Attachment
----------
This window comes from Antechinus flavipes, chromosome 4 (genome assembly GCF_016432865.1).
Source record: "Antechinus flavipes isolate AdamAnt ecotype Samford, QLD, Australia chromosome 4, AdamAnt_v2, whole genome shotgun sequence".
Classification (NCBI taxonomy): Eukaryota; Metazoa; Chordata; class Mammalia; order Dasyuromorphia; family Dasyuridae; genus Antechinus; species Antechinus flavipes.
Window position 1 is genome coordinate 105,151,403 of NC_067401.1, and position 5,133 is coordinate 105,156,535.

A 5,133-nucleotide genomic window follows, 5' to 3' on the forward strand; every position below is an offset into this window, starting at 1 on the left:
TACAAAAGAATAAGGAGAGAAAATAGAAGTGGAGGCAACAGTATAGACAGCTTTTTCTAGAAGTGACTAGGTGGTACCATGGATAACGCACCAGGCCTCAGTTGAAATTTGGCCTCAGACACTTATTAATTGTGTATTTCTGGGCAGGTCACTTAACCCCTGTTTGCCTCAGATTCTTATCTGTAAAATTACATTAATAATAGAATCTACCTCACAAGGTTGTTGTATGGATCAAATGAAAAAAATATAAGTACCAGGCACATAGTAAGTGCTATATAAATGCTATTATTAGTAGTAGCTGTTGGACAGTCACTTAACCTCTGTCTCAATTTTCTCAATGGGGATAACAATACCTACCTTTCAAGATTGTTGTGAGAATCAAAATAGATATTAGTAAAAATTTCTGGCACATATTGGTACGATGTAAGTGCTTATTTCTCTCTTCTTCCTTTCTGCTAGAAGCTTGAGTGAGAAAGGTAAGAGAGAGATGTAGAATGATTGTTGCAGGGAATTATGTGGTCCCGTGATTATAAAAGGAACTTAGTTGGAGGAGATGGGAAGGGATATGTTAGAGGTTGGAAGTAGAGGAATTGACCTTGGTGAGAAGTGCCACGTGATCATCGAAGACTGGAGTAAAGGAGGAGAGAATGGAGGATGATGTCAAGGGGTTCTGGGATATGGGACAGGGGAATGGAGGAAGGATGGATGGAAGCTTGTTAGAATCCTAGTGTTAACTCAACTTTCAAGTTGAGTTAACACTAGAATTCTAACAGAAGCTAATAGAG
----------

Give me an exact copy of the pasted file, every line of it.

This window comes from Antechinus flavipes, chromosome 4 (genome assembly GCF_016432865.1).
Source record: "Antechinus flavipes isolate AdamAnt ecotype Samford, QLD, Australia chromosome 4, AdamAnt_v2, whole genome shotgun sequence".
Classification (NCBI taxonomy): Eukaryota; Metazoa; Chordata; class Mammalia; order Dasyuromorphia; family Dasyuridae; genus Antechinus; species Antechinus flavipes.
Window position 1 is genome coordinate 105,151,403 of NC_067401.1, and position 5,133 is coordinate 105,156,535.

A 5,133-nucleotide genomic window follows, 5' to 3' on the forward strand; every position below is an offset into this window, starting at 1 on the left:
TACAAAAGAATAAGGAGAGAAAATAGAAGTGGAGGCAACAGTATAGACAGCTTTTTCTAGAAGTGACTAGGTGGTACCATGGATAACGCACCAGGCCTCAGTTGAAATTTGGCCTCAGACACTTATTAATTGTGTATTTCTGGGCAGGTCACTTAACCCCTGTTTGCCTCAGATTCTTATCTGTAAAATTACATTAATAATAGAATCTACCTCACAAGGTTGTTGTATGGATCAAATGAAAAAAATATAAGTACCAGGCACATAGTAAGTGCTATATAAATGCTATTATTAGTAGTAGCTGTTGGACAGTCACTTAACCTCTGTCTCAATTTTCTCAATGGGGATAACAATACCTACCTTTCAAGATTGTTGTGAGAATCAAAATAGATATTAGTAAAAATTTCTGGCACATATTGGTACGATGTAAGTGCTTATTTCTCTCTTCTTCCTTTCTGCTAGAAGCTTGAGTGAGAAAGGTAAGAGAGAGATGTAGAATGATTGTTGCAGGGAATTATGTGGTCCCGTGATTATAAAAGGAACTTAGTTGGAGGAGATGGGAAGGGATATGTTAGAGGTTGGAAGTAGAGGAATTGACCTTGGTGAGAAGTGCCACGTGATCATCGAAGACTGGAGTAAAGGAGGAGAGAATGGAGGATGATGTCAAGGGGTTCTGGGATATGGGACAGGGGAATGGAGGAAGGATGGATGGAAGCTTGTTAGAATCCTAGTGTTAACTCAACTTTCAAGTTGAGTTAACACTAGAATTCTAACAGAAGCTAATAGAG